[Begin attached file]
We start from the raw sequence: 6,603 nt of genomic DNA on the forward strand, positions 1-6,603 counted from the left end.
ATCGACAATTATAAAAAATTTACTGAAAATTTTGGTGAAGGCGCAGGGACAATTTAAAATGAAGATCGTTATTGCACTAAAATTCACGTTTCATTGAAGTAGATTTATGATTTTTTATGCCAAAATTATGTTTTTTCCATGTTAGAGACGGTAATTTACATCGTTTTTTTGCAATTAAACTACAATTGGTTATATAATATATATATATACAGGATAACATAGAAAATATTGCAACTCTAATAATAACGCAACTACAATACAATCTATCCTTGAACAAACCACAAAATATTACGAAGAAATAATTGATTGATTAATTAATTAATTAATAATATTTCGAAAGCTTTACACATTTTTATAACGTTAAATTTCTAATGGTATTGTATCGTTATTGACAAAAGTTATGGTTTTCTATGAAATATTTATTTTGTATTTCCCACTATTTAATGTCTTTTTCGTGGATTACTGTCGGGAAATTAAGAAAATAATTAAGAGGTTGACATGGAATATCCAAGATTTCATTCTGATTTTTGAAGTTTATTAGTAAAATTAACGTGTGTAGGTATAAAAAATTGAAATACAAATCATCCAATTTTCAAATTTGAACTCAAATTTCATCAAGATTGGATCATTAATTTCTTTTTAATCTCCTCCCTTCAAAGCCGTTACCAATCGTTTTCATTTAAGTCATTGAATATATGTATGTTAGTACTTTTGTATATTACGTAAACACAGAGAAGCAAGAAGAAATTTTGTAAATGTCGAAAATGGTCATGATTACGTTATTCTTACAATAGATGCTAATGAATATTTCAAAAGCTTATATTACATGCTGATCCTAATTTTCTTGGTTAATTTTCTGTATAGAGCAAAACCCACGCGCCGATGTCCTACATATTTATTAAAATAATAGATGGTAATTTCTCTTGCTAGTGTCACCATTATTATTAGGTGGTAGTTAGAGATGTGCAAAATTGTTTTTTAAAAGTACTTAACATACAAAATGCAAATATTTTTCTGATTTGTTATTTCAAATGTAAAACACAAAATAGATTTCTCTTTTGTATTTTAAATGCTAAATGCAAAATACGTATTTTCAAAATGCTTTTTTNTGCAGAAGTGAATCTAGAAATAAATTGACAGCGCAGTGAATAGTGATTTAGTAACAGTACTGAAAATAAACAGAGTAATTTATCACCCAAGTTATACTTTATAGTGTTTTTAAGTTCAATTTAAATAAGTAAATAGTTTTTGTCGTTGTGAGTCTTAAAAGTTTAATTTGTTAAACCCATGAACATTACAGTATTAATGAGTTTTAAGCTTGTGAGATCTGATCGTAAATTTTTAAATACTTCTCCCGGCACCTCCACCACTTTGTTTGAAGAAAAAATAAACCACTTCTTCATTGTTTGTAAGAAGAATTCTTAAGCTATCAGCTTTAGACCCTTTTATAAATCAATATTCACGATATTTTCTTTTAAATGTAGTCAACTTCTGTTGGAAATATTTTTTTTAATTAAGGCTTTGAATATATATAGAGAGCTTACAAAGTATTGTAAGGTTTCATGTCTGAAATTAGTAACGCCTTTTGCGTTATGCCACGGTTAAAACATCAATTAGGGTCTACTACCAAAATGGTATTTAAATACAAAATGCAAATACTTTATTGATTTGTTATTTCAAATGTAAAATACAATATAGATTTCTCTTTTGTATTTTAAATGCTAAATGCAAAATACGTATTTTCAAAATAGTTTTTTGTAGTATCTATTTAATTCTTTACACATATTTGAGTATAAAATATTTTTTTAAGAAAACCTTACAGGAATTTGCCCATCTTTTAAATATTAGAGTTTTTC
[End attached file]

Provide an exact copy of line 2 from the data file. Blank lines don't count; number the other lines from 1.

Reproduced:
ATCGACAATTATAAAAAATTTACTGAAAATTTTGGTGAAGGCGCAGGGACAATTTAAAATGAAGATCGTTATTGCACTAAAATTCACGTTTCATTGAAGTAGATTTATGATTTTTTATGCCAAAATTATGTTTTTTCCATGTTAGAGACGGTAATTTACATCGTTTTTTTGCAATTAAACTACAATTGGTTATATAATATATATATATACAGGATAACATAGAAAATATTGCAACTCTAATAATAACGCAACTACAATACAATCTATCCTTGAACAAACCACAAAATATTACGAAGAAATAATTGATTGATTAATTAATTAATTAATAATATTTCGAAAGCTTTACACATTTTTATAACGTTAAATTTCTAATGGTATTGTATCGTTATTGACAAAAGTTATGGTTTTCTATGAAATATTTATTTTGTATTTCCCACTATTTAATGTCTTTTTCGTGGATTACTGTCGGGAAATTAAGAAAATAATTAAGAGGTTGACATGGAATATCCAAGATTTCATTCTGATTTTTGAAGTTTATTAGTAAAATTAACGTGTGTAGGTATAAAAAATTGAAATACAAATCATCCAATTTTCAAATTTGAACTCAAATTTCATCAAGATTGGATCATTAATTTCTTTTTAATCTCCTCCCTTCAAAGCCGTTACCAATCGTTTTCATTTAAGTCATTGAATATATGTATGTTAGTACTTTTGTATATTACGTAAACACAGAGAAGCAAGAAGAAATTTTGTAAATGTCGAAAATGGTCATGATTACGTTATTCTTACAATAGATGCTAATGAATATTTCAAAAGCTTATATTACATGCTGATCCTAATTTTCTTGGTTAATTTTCTGTATAGAGCAAAACCCACGCGCCGATGTCCTACATATTTATTAAAATAATAGATGGTAATTTCTCTTGCTAGTGTCACCATTATTATTAGGTGGTAGTTAGAGATGTGCAAAATTGTTTTTTAAAAGTACTTAACATACAAAATGCAAATATTTTTCTGATTTGTTATTTCAAATGTAAAACACAAAATAGATTTCTCTTTTGTATTTTAAATGCTAAATGCAAAATACGTATTTTCAAAATGCTTTTTTNTGCAGAAGTGAATCTAGAAATAAATTGACAGCGCAGTGAATAGTGATTTAGTAACAGTACTGAAAATAAACAGAGTAATTTATCACCCAAGTTATACTTTATAGTGTTTTTAAGTTCAATTTAAATAAGTAAATAGTTTTTGTCGTTGTGAGTCTTAAAAGTTTAATTTGTTAAACCCATGAACATTACAGTATTAATGAGTTTTAAGCTTGTGAGATCTGATCGTAAATTTTTAAATACTTCTCCCGGCACCTCCACCACTTTGTTTGAAGAAAAAATAAACCACTTCTTCATTGTTTGTAAGAAGAATTCTTAAGCTATCAGCTTTAGACCCTTTTATAAATCAATATTCACGATATTTTCTTTTAAATGTAGTCAACTTCTGTTGGAAATATTTTTTTTAATTAAGGCTTTGAATATATATAGAGAGCTTACAAAGTATTGTAAGGTTTCATGTCTGAAATTAGTAACGCCTTTTGCGTTATGCCACGGTTAAAACATCAATTAGGGTCTACTACCAAAATGGTATTTAAATACAAAATGCAAATACTTTATTGATTTGTTATTTCAAATGTAAAATACAATATAGATTTCTCTTTTGTATTTTAAATGCTAAATGCAAAATACGTATTTTCAAAATAGTTTTTTGTAGTATCTATTTAATTCTTTACACATATTTGAGTATAAAATATTTTTTTAAGAAAACCTTACAGGAATTTGCCCATCTTTTAAATATTAGAGTTTTTC